‘Planting is easy.’

Image by CJ Wagstaff

Natural materials

I ascended from the car park to the drift mine trail, plunging into a pocket of lush forestry. I soon found myself at height, with a towering cliff to my right, and the Vale of Neath rolling away south beneath me.

The rock face was sheer, formed by a glacier during Wales’ last ice age over 18,000 years ago. Great chimneys of layered sediment were visible, indicating the astonishing geological age of the structure.

Thin chutes of water, clear as champagne, streamed downwards. I traced one up to the top where it spluttered over the precipice.

Gaping upwards, I felt vertigo begin to seize me and quickly righted my gaze.

Far above and out of sight were the dram roads, the final vestiges of the park’s mining heritage, used in the 19th century to deliver coal from the hillside to the Tennant Canal and then to Swansea Docks.

Earlier in the year there had been an effort to sustainably restore Gelliau Colliery’s smithy using natural materials sourced from the site.

The project had received fervent support from The Society for the Protection of Ancient Buildings.

Image by CJ Wagstaff


Further along the trail, I came to a recess in the wall which appeared almost supernatural: an extraordinary living alcove filled with dazzling light.

The prehistoric rock was coated: in moss which glistened like emerald; ferns with enormous drooping fronds; winding roots which covered the surface like trails on a map.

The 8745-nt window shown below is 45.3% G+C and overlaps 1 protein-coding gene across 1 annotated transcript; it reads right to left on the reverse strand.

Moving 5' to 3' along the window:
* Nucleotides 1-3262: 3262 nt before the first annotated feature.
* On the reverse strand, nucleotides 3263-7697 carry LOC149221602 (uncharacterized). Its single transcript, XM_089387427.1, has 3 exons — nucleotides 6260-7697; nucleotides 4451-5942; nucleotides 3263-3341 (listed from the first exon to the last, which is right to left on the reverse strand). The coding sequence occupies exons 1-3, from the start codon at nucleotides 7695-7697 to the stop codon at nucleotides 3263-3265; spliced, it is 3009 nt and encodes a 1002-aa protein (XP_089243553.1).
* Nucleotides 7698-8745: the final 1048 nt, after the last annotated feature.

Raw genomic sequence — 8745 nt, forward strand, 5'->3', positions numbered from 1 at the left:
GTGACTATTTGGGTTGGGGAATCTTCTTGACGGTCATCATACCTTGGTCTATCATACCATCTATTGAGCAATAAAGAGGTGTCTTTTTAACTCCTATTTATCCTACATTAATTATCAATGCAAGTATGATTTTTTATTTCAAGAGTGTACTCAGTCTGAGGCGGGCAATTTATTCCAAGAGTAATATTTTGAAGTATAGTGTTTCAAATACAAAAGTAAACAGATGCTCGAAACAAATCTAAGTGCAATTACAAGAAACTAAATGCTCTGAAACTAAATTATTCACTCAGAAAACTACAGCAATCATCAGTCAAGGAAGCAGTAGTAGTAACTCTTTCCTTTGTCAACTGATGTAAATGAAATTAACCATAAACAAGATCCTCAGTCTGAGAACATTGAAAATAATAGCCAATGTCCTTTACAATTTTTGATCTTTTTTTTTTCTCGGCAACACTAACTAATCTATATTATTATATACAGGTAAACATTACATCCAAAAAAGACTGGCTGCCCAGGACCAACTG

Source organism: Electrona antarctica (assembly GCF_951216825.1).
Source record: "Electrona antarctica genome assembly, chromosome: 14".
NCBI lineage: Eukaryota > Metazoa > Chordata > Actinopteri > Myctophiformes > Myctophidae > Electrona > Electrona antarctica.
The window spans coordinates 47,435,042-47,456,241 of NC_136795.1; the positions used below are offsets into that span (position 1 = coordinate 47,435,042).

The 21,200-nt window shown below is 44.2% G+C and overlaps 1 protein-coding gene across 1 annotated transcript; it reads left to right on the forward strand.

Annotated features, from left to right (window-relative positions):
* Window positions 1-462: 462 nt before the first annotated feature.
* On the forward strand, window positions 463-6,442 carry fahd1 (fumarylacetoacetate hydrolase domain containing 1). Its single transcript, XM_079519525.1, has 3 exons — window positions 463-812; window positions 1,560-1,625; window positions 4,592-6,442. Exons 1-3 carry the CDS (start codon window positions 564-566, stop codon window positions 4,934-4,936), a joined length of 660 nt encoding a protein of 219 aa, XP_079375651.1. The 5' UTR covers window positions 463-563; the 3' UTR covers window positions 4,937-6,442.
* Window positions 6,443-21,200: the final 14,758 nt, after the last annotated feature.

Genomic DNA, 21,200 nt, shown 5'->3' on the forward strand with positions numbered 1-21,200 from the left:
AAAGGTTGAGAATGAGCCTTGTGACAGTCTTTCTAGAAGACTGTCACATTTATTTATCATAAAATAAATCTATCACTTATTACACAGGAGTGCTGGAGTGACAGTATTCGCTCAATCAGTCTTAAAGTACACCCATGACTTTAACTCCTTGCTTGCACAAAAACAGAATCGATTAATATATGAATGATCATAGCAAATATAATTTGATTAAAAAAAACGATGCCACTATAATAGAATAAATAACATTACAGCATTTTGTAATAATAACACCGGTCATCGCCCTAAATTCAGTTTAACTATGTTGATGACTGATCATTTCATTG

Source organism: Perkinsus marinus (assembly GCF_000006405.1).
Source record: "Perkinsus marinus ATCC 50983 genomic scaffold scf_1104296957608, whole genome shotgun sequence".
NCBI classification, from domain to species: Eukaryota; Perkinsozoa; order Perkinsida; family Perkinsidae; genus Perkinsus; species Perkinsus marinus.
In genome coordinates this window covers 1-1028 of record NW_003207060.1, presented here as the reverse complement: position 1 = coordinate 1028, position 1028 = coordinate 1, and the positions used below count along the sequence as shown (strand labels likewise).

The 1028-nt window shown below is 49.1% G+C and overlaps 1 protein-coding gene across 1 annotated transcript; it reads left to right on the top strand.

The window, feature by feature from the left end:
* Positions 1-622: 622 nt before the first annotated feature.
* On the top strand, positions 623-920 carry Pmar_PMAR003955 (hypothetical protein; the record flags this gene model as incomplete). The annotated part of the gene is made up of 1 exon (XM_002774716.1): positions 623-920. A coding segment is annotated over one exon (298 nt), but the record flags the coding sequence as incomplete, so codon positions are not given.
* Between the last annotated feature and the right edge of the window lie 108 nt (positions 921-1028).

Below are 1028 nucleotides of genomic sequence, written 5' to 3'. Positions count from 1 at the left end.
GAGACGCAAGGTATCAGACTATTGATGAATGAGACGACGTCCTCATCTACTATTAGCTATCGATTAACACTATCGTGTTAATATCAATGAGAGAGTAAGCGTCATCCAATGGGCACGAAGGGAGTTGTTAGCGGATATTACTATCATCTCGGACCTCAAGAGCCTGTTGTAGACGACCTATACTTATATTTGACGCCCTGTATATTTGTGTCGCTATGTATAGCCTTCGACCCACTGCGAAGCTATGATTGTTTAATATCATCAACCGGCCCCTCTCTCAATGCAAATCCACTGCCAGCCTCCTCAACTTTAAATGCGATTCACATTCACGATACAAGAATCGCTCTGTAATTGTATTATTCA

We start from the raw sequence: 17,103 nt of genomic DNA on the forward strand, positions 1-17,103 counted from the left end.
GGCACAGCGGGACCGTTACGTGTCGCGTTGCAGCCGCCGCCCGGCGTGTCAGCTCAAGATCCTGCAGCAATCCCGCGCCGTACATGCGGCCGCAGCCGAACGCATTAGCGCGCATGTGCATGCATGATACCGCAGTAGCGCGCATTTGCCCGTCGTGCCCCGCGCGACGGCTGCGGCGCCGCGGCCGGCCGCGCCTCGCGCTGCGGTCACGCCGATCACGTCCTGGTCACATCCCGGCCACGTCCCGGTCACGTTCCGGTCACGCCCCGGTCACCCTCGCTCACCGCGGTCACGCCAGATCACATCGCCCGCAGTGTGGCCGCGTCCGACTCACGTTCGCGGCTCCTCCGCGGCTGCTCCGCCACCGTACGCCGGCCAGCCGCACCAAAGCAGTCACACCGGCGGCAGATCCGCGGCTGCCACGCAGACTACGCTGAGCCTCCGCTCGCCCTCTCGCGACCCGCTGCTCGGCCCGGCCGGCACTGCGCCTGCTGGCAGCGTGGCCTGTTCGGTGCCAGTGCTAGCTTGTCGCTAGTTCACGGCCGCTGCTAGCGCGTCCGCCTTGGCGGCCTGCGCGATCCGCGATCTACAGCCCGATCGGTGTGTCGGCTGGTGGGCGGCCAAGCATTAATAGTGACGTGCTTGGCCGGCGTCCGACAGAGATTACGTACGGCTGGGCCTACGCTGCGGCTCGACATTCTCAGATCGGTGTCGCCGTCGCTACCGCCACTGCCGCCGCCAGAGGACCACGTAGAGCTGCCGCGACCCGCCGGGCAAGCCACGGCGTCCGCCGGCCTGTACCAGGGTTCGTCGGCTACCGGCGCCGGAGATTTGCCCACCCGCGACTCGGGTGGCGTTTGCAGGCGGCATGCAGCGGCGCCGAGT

Whole trees grew horizontally out of clefts and then laboured upwards, striving for light.

Compelled, I pushed a splayed hand into a pillow of moss and watched as liquid heaved out of its pores and over my fingers.

It was viscous, glutinous; not just water but some life-sustaining blend akin to nectar or sap. I thought that I might grow if I drank it, like Merry and Pippin drinking Ent-draught in Tolkien’s The Two Towers.

As I continued, the sounds of twigs and acorns underfoot stirred scores of birds from their briars, propelling them for a confused moment into my path.

Coal Tits, Blue Tits, Great Tits and Nuthatches all roost here, in addition to a single, muddy raven’s nest in the east of the park.

Ian had shown me some of his nest boxes; neat little feats of carpentry fit for a variety of species.

Image by CJ Wagstaff


Before beginning my descent, I paused in a clearing overlooking the valley. In the middle distance, the River Neath snaked into view and then disappeared again.

Below me, the terracotta crowns of trees danced in the weakening wind. Above, ragged clouds had crumbled apart to reveal a low sun, which now bathed me through the canopy.

When I returned to basecamp through an avenue of aging beech trees, I found most of the volunteers resting and picking at packed lunches, gratified by the morning’s work.

Ian, despite an old rugby injury, folded himself over a rotting bench, pushing and pulling a bow saw over the grain. The little dog, beard as grey as his master’s, slept in the grass.

Read more from CJ here